Hideaki Yamanobe - Two Feelings

September 12 until October 26, 2013

We proudly present new paintings and drawings by the Japanese Artist Hideaki Yamanobe

more about this exhibition...

Hideaki Yamanobe - Two Feelings

September 12 until October 26, 2013


We proudly present new paintings and drawings by the Japanese Artist Hideaki Yamanobe

Hideaki Yamanobe is an artist and a graphic designer, a mediator on his own behalf, a frontier runner between East Asian and European culture. He lives and works in Cologne and Tokyo since 20 years.

Here and there, galleries, museums and institutions dedicate numerous exhibitions to him; he also is consulted across the media spectrum.

Hideaki Yamanobe created for example the production design for the Helmut Friedrich Lachenmann opera "Das Mädchen mit den Schwefelhölzern", which was performed by the Tokyo Symphony Orchestra in Tokyo´s Suntory Hall in the year 2000, as well as the production design in 2002 for the same opera for the Salzburger Festspiele with the SWR Orchestra. This underlines his exceptional skills in building bridges between the cultures and media, seemingly without the slightest effort, with its own picture language tailored to this project.

He limits his colour space to black, white and his own palette between brick red and crimson. The blends on the other hand lets one behold a pleochroism, which is only observable in the diversity of nature. Inspired by these, or more by its intangible phenomenons as in light, clouds and fog, Hideaki Yamanobe abstains from figurative depictions, to stage this diffuse array of appearances and their moods, atmospherically and pictorially. Concentration develops, similarly to cultivating a ZEN garden through the act of constant reiteration, which emphasizes the surroundings and places the palpable in a timeless frame for the impalpable. The unremitting attempt to capture these sensitive effects and to implement them artistically set Hideaki Yamanobe in the tradition of East Asian painting. Already in the 16th century, artists often elated diffuse appearances as the central subject of their works and made these visible with the omission of shapes.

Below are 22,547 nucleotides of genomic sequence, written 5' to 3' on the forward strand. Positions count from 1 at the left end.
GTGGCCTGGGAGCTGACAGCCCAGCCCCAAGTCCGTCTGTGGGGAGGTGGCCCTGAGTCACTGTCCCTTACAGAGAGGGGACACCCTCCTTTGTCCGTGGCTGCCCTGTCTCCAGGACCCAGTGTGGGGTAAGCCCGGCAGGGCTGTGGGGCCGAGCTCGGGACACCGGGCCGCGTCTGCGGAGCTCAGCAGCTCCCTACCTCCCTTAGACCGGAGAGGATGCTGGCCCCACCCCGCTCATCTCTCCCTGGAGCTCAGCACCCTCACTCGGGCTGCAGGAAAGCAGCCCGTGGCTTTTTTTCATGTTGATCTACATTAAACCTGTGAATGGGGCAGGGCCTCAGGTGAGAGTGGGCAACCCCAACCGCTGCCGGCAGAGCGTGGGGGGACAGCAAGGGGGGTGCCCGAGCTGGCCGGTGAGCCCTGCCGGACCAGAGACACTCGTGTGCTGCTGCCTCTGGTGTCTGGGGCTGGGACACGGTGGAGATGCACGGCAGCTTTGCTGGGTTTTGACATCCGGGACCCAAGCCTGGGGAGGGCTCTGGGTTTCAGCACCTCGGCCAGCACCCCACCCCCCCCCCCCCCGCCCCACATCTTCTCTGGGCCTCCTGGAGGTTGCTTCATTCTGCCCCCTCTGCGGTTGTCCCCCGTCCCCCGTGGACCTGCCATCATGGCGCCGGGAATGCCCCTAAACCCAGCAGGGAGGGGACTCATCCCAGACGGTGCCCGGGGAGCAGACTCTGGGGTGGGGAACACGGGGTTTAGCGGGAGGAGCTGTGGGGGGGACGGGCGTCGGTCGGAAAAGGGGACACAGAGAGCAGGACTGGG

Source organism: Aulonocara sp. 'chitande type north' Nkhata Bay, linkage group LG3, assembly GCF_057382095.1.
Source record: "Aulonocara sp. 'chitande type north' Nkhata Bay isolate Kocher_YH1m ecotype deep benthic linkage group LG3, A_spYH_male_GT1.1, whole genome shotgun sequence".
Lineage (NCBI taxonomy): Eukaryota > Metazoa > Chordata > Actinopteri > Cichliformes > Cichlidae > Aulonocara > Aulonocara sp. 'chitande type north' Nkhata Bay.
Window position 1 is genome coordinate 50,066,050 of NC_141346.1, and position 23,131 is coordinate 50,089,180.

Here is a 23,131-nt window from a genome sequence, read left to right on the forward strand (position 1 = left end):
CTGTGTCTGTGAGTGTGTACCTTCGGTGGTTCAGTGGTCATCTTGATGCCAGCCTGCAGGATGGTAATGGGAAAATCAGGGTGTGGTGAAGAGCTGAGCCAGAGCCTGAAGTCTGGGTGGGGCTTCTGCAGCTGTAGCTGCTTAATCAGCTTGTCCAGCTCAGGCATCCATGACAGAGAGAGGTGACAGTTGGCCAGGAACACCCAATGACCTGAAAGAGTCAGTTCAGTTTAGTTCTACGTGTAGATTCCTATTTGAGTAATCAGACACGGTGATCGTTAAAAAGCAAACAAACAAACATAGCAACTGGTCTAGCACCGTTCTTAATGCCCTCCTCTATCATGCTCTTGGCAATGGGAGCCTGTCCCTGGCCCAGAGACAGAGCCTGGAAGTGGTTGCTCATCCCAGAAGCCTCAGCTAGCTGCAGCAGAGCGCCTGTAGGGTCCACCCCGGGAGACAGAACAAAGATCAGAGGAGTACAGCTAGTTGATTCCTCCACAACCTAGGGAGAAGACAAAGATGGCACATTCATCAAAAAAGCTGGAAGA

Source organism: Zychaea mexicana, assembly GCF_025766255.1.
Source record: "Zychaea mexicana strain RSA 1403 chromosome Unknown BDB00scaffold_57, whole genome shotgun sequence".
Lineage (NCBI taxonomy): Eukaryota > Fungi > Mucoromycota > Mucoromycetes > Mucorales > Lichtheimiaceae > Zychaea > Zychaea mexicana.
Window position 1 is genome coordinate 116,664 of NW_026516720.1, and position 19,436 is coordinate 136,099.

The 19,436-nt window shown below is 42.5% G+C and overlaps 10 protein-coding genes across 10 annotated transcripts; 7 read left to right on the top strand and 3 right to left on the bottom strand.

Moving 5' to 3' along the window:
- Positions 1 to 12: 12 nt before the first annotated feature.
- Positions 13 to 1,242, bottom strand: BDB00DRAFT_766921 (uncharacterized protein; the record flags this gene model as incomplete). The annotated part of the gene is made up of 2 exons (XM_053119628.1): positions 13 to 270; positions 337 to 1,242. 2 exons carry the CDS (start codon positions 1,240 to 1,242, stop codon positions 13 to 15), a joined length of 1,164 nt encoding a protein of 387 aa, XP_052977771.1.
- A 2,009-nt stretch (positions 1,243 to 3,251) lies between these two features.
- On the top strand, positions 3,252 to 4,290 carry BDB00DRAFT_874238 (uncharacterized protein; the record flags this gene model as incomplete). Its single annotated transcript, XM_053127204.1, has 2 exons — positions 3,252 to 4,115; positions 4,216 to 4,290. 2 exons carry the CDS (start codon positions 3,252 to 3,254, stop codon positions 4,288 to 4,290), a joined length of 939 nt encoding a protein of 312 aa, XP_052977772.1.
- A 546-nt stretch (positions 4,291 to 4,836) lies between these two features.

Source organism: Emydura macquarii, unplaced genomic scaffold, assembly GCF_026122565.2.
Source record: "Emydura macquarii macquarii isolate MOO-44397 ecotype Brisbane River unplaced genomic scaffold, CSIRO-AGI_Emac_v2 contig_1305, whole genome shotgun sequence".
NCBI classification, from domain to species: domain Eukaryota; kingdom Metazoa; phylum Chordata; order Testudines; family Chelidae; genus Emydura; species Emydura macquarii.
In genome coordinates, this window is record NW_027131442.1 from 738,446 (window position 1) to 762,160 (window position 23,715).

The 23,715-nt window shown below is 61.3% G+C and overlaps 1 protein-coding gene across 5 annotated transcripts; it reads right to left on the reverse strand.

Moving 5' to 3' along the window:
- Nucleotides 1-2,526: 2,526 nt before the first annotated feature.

His modern western artistic approach opens us the possibility to also attain insights in this subject matter.

Swiftly set calligraphic characters are found in his graphical work, similar to a sketched movement, partly concise and partly subdued by the overlapping of finest rice papers. Formal associations would here as well however be the expression of the observer´s vision.

For Hideaki Yamanobe it is not about the depiction of something, respectively the presentation of a concept or tradition, he does not dictate what is to be seen; in fact for him it has to do with the artificial evocation of sensual perception, with an emotion.

An artist creates an artwork, the artwork is finished and quasi an autonomic being in the world. When it possesses the attractivity that the beholder wants to keep his eyes on, the dialogue between him and the artwork begins. The perceptible noble Japanese conduct bestows this special attractivity to Hideaki Yamanobe's works. The exceedingly present works are not in the slightest loud; one can almost believe to be able to hear the silence. An atmospheric ambivalence resonates that pull the beholder in a variety of sensual perceptions.

Things change via the act of observation.

Florian Trampler,  August 2013

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